I think also there’s a danger to that: we end up with our own little echo chambers where we just listen to the opinions of people that we like, or that coincide with our own. So you never really hear or tolerate other opinions. But I think it’s important to do that because I’ve had exactly the same thing, people saying to me, ‘why are you following this person? They’ve got these right-wing, reactionary views’ and I just said, well, okay, I don’t agree with them and they differ quite radically from my own. But I’m not just going to shut that out and pretend it’s not there because that represents a section of public opinion. You need your opinions to be tested.
It’s also down to debating. But now it’s like you can’t say anything because you’ve got to follow a strict mantra.
I think that’s true, but it always makes me laugh when people say, “oh, you can’t say anything these days” because it’s always about the things that people are saying the most. You can say it; you keep saying it. There’s definitely space for everyone. That’s what social media should have been about. There are minority aspects of it where people feel they can be quite toxic, but I think, by and large, it doesn’t really represent wider society.
Certainly what we’ve seen with Facebook amplifies all the worst aspects of extreme opinion. And they wield huge power. I think that the problem is that they’re not accountable. It’s all good for them – any amount of outrage.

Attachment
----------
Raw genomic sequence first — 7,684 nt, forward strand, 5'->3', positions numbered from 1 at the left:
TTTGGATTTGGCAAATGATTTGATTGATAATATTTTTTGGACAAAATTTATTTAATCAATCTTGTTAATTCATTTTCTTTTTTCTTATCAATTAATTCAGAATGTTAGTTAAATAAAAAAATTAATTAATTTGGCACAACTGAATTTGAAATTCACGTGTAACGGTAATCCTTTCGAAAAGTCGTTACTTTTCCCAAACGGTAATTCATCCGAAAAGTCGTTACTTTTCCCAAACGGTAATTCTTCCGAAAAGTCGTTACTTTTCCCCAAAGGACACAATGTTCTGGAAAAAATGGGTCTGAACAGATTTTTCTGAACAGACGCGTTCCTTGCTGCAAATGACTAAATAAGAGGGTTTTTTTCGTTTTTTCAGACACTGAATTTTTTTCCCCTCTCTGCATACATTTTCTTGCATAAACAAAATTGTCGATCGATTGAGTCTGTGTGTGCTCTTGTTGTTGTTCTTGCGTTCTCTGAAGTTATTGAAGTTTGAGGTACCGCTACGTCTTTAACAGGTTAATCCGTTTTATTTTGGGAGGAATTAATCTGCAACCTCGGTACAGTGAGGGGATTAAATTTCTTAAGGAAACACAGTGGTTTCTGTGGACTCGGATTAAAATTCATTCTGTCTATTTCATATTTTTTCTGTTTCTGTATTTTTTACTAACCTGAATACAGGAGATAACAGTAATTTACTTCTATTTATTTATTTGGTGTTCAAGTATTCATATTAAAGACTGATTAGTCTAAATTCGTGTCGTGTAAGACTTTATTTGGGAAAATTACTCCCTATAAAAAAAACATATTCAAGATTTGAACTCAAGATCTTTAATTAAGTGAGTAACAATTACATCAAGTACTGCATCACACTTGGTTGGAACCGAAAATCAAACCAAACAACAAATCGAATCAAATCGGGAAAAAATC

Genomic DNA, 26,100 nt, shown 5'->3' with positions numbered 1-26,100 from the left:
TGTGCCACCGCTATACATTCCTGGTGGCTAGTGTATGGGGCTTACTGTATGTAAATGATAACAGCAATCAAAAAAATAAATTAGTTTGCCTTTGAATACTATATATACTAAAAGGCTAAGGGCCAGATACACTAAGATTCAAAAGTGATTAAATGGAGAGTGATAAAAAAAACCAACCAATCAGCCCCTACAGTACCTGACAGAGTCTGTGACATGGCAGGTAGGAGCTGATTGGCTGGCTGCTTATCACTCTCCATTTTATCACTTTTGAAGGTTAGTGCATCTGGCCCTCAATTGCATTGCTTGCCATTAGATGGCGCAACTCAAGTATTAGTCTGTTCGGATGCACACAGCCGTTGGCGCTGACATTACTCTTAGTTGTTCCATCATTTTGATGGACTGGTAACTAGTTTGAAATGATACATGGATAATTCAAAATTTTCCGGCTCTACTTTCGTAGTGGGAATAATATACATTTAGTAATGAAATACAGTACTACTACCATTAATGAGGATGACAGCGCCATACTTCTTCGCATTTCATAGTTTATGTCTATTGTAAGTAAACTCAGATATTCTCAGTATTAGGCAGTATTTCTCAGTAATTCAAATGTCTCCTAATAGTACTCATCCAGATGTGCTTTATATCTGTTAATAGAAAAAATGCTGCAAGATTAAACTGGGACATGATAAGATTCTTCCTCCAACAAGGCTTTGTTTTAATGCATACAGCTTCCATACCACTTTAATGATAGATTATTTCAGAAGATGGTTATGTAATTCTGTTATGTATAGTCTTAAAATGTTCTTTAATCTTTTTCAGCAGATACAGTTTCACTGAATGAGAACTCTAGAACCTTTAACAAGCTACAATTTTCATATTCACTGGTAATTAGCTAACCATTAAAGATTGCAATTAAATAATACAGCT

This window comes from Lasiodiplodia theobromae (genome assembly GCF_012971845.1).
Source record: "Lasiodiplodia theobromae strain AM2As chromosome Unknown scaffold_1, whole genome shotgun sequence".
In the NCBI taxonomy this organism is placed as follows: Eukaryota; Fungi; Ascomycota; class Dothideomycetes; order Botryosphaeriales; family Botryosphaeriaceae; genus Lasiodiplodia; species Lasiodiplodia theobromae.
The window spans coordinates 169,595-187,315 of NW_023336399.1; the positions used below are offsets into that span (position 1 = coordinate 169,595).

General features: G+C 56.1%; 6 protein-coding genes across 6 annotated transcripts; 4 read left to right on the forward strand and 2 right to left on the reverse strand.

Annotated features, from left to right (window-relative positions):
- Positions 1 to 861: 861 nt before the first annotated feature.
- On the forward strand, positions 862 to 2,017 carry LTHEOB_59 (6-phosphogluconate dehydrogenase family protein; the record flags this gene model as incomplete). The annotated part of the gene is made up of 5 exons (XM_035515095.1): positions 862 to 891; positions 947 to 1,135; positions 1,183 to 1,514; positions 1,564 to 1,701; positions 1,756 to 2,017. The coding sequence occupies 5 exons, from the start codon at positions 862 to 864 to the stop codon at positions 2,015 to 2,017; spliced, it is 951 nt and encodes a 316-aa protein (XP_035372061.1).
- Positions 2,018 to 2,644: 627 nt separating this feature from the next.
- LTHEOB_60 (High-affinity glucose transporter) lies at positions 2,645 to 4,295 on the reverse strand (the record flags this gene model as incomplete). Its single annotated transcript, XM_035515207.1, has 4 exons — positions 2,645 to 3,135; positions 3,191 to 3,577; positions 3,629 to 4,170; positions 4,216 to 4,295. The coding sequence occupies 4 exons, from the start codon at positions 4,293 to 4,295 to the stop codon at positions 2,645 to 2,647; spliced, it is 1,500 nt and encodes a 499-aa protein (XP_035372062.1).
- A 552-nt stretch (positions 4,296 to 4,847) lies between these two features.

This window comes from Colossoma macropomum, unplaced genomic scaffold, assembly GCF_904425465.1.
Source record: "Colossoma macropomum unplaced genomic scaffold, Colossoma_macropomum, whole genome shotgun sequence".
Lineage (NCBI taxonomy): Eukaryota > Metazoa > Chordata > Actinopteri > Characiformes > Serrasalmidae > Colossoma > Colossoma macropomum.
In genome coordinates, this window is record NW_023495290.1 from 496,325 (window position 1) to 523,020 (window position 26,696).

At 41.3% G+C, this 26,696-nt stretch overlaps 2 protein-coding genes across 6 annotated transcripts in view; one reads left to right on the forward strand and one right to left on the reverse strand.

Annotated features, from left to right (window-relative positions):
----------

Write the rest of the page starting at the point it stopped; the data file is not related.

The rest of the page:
Based on what we’ve been speaking about, when you write, are you feeling the pressure to water it down a little bit?
There’s humour that you can extract from the fact that we’re having to watch our Ps and Qs, seemingly, and seeing the absurdity in it. I think that’s probably when comedy is quite successful. There are ways around it, ways of making fun of it.
Certainly over the last few years, when we haven’t been able to go out and do gigs, I think that makes a difference. Online is not healthy. That’s why there’s this great demand for people to get out and be in a room with other people. When you can have conversations with people that are there in the moment in the context of a live show, that’s what’s different. You see anonymously, words pop up on a screen, and it can provoke a huge reaction. But if you were to have that same conversation at the pub with a bunch of people, it wouldn’t. It would be taken as just a bit of banter or provocative conversation. That’s the problem with social media: it’s a very bad representation of what a conversation is.
Did you ever think it’ll come full circle? Not Bernard Manning type jokes, but an era where people saw comedy for what it is.
I think we have that, to some extent, in a live context. But everything just keeps moving forward. There’ll be people realising how unhealthy social media is, how bad it is for people’s mental health. Whatever the perceived benefits tend to be outweighed by the negative aspects of it and I genuinely sense people wanting to get away from it.
Even my son, as a teenage boy who’s glued to his phone, has actually said to me “I want to get away from it” and pointed at [his phone] like it’s some sort of Horcrux. But then we had a right laugh about it because I said, right, let’s do it. Let’s go camping and sit by a river or something… and then I immediately pick up my phone to try and book it.
Motorpoint Arena Cardiff, Wed 15 Dec + Wed 12 Jan